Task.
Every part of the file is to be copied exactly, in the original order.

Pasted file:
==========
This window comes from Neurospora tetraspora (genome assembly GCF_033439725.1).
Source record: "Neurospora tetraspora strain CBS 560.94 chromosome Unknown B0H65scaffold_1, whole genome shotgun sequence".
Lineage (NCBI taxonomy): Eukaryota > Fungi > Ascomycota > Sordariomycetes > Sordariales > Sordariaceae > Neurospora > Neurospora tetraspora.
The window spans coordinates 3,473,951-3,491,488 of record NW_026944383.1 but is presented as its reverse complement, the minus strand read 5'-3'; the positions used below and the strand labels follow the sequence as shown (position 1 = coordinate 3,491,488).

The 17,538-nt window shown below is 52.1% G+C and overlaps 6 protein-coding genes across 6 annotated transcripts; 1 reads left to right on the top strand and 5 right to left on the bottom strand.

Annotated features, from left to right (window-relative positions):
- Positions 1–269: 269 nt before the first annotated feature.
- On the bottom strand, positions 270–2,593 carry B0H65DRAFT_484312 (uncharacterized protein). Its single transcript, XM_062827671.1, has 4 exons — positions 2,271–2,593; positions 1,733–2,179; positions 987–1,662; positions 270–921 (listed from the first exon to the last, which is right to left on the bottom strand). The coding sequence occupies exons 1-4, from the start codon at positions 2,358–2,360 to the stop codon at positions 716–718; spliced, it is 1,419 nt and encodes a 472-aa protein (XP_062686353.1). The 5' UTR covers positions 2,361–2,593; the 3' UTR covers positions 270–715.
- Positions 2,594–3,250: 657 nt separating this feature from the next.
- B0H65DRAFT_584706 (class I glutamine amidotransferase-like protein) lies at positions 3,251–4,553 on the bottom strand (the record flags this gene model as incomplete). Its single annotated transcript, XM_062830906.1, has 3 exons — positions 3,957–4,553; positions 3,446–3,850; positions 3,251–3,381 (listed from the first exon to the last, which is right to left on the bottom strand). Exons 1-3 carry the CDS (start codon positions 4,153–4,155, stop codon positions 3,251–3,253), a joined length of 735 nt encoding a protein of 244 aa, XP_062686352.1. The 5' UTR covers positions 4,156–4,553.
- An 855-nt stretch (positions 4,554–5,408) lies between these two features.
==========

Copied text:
This window comes from Neurospora tetraspora (genome assembly GCF_033439725.1).
Source record: "Neurospora tetraspora strain CBS 560.94 chromosome Unknown B0H65scaffold_1, whole genome shotgun sequence".
Lineage (NCBI taxonomy): Eukaryota > Fungi > Ascomycota > Sordariomycetes > Sordariales > Sordariaceae > Neurospora > Neurospora tetraspora.
The window spans coordinates 3,473,951-3,491,488 of record NW_026944383.1 but is presented as its reverse complement, the minus strand read 5'-3'; the positions used below and the strand labels follow the sequence as shown (position 1 = coordinate 3,491,488).

The 17,538-nt window shown below is 52.1% G+C and overlaps 6 protein-coding genes across 6 annotated transcripts; 1 reads left to right on the top strand and 5 right to left on the bottom strand.

Annotated features, from left to right (window-relative positions):
- Positions 1–269: 269 nt before the first annotated feature.
- On the bottom strand, positions 270–2,593 carry B0H65DRAFT_484312 (uncharacterized protein). Its single transcript, XM_062827671.1, has 4 exons — positions 2,271–2,593; positions 1,733–2,179; positions 987–1,662; positions 270–921 (listed from the first exon to the last, which is right to left on the bottom strand). The coding sequence occupies exons 1-4, from the start codon at positions 2,358–2,360 to the stop codon at positions 716–718; spliced, it is 1,419 nt and encodes a 472-aa protein (XP_062686353.1). The 5' UTR covers positions 2,361–2,593; the 3' UTR covers positions 270–715.
- Positions 2,594–3,250: 657 nt separating this feature from the next.
- B0H65DRAFT_584706 (class I glutamine amidotransferase-like protein) lies at positions 3,251–4,553 on the bottom strand (the record flags this gene model as incomplete). Its single annotated transcript, XM_062830906.1, has 3 exons — positions 3,957–4,553; positions 3,446–3,850; positions 3,251–3,381 (listed from the first exon to the last, which is right to left on the bottom strand). Exons 1-3 carry the CDS (start codon positions 4,153–4,155, stop codon positions 3,251–3,253), a joined length of 735 nt encoding a protein of 244 aa, XP_062686352.1. The 5' UTR covers positions 4,156–4,553.
- An 855-nt stretch (positions 4,554–5,408) lies between these two features.